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The Brook Income Fund

Generating income without compromising risk

Tuesday, January 8th 2013, 11:22AM

by Brook Asset Management

Investing in income funds
Traditionally investors tend to derive income from portfolios primarily made up of cash and fixed interest. But the current outlook for defensive assets is far from compelling. The New Zealand Official Cash Rate is 2.5 per cent and the 10-year government bond yield is currently 3.6 per cent, providing a return barely above the level of inflation. The global situation is even more challenging, with most of the developed world facing negative real interest rates and exceptionally flat yield curves.
In this environment the major dilemma facing investors is how to generate acceptable levels of returns from defensive assets.
Investors want a low risk and reliable income stream, but at the same time need a level of return that maintains the purchasing power of their capital at a minimum.

Growth of income funds
The search for alternative sources of income has led to a rapid increase in the popularity of equity income funds.
This is a global phenomenon and, according to EPFR Global, has been the fastest growing global mutual fund investment theme, with $US80 billion worth of flows seen in the past two years .
The rationale for investing in equity income funds is compelling.
In most developed equity markets, the spread between dividend yields and fixed income or cash yields is close to all-time highs.
This is even more apparent in New Zealand and Australia, as both countries have an imputation credit scheme that avoids the double taxation of dividend income, naturally leading to higher dividend payout ratios.
The composition of both markets is also relatively more heavily weighted towards defensive equities, such as listed property trusts or regulated utilities and ports, which tend to have higher dividend yields.
There is an argument to be made that dividend-paying securities are inherently less volatile.
This is firstly because the types of businesses that have high dividend payout ratios tend to be more mature, with more stable and predictable cash flows.
Secondly, because these companies also tend to have lower growth prospects this means that less of the company’s value is based on long-term growth estimates, which are inherently volatile and difficult to forecast.
But less volatility and low volatility are not the same thing and equity risk does not disappear simply because a company pays a dividend.
The chart below illustrates the relative volatility in returns from equities versus fixed interest and cash in the Australian market.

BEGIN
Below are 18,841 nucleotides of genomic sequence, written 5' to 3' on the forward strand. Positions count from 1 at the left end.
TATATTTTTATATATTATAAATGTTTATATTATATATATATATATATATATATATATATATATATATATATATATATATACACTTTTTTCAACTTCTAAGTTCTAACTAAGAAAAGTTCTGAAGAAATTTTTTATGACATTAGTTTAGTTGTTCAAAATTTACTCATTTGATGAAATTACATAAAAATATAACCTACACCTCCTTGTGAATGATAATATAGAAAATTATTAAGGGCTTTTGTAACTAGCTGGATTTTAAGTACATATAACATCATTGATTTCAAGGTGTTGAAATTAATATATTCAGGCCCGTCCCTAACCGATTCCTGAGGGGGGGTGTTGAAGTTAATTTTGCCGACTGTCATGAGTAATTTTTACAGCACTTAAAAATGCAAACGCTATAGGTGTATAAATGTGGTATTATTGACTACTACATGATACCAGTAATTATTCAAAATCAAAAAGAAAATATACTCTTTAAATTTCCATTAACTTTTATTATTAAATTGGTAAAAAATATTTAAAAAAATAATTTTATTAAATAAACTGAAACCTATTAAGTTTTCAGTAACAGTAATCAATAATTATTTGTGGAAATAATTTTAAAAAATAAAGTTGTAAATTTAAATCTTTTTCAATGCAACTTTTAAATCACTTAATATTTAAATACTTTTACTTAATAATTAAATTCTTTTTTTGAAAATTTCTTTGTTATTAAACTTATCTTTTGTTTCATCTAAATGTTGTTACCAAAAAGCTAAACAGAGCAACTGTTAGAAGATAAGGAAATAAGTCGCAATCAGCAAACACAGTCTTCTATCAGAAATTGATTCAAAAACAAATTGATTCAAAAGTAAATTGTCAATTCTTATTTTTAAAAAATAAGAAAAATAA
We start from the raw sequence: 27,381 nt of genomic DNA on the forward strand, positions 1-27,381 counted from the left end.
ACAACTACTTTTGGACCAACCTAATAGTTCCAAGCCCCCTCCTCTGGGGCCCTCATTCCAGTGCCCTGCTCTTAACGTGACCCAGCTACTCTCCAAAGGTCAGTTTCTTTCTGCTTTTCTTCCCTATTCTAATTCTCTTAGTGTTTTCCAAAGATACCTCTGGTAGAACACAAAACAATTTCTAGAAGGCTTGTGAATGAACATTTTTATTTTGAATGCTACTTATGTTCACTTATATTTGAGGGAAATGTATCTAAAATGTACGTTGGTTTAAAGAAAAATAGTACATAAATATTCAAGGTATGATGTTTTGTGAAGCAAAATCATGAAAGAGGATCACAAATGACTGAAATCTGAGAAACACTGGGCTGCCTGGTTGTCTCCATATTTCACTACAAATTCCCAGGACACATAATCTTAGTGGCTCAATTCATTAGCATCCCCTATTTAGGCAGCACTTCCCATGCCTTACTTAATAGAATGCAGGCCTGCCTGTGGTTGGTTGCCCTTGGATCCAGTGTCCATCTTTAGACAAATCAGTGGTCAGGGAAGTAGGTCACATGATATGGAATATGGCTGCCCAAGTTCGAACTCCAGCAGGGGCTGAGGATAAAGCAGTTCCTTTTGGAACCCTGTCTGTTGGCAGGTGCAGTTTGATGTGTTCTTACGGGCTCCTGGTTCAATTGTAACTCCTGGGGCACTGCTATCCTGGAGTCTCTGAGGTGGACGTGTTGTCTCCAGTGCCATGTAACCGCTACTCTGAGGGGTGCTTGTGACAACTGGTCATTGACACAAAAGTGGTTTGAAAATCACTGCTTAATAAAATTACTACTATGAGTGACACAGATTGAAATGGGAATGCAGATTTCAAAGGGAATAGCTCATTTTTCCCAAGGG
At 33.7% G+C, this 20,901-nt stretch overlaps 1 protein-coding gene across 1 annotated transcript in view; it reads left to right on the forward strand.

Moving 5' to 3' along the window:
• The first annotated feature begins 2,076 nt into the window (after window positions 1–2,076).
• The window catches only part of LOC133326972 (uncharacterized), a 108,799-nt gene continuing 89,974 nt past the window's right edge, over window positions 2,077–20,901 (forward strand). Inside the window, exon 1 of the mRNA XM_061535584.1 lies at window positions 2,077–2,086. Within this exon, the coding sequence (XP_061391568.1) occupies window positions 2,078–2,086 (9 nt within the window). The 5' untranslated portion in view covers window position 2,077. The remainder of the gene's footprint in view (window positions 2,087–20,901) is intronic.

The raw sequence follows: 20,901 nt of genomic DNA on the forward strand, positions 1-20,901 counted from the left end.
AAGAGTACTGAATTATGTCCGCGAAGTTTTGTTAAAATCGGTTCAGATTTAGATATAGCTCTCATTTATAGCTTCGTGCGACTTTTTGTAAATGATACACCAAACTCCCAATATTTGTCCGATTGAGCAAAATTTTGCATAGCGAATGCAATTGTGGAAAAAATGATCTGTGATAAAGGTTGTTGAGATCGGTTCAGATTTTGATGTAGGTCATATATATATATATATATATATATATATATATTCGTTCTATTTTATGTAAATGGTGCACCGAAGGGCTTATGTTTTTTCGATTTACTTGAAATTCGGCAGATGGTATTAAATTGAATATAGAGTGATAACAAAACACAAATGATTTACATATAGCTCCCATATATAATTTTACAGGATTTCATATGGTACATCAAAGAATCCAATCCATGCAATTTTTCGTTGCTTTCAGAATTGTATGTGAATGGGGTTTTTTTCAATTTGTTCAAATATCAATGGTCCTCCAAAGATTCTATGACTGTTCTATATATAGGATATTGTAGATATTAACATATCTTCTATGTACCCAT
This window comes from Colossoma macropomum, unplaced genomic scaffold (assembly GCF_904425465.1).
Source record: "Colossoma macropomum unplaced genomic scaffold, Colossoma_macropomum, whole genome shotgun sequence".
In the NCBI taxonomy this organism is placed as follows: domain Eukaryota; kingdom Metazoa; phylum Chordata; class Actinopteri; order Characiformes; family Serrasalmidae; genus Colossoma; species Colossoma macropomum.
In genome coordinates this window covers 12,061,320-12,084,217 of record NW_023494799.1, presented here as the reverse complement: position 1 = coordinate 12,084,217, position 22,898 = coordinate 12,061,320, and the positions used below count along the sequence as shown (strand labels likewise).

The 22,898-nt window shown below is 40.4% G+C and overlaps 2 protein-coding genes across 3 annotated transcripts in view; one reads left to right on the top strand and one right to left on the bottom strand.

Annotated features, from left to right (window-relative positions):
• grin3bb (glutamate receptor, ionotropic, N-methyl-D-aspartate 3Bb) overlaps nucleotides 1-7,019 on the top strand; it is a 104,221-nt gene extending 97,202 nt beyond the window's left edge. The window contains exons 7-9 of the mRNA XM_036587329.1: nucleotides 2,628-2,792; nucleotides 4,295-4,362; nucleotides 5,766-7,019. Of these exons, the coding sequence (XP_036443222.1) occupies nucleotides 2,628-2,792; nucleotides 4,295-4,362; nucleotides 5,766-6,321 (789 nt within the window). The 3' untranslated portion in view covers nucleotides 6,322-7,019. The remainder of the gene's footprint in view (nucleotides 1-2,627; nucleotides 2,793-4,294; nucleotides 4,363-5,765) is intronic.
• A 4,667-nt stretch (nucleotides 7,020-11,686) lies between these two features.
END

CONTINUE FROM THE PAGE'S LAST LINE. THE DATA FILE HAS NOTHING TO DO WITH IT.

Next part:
It is also important to differentiate between the volatility of the underlying assets and the volatility of the equity, which can be magnified through the use of leverage.
A classic example of this was the excessive leverage used in the listed property sector in Australia before 2007.
During the Global Financial Crisis the S&P/ASX 200 A-REIT declined by 75 per cent from peak to trough, which was far more severe than the correction in the ASX 200 of 51 per cent.
This is an example of how excess debt can turn low volatility assets into highly volatile equities.
It may be an extreme example, but it highlights an important point - that equity income funds have the potential to be just as volatile as any other equity fund. 
This may be even more relevant for the New Zealand market, given the high proportion of defensive assets and the potential overlap in security holdings. The correlation between equity income funds in New Zealand and the equity market is likely to be very high.

The Brook Income Fund
The Brook Income Fund has been developed to provide a potential solution for investors who are seeking income.
But it has been designed to be significantly different from an equity income fund in that the proportion of equity in the fund is capped at most one third, which creates a significant reduction in volatility.
Brook actively manages the fund by taking an active approach to both the investment strategy and the selection of securities for the fund. The core strategy is to capture risk premiums inherent to fixed-income securities, for example, risk premiums associated with credit, liquidity and duration risk.
The fund is predominantly a fixed-income portfolio, therefore ensuring a low correlation with growth assets, and offers an attractive combination of yield and lower risk than growth assets.
Brook can invest in four major asset classes to actively manage the level of income the portfolio returns.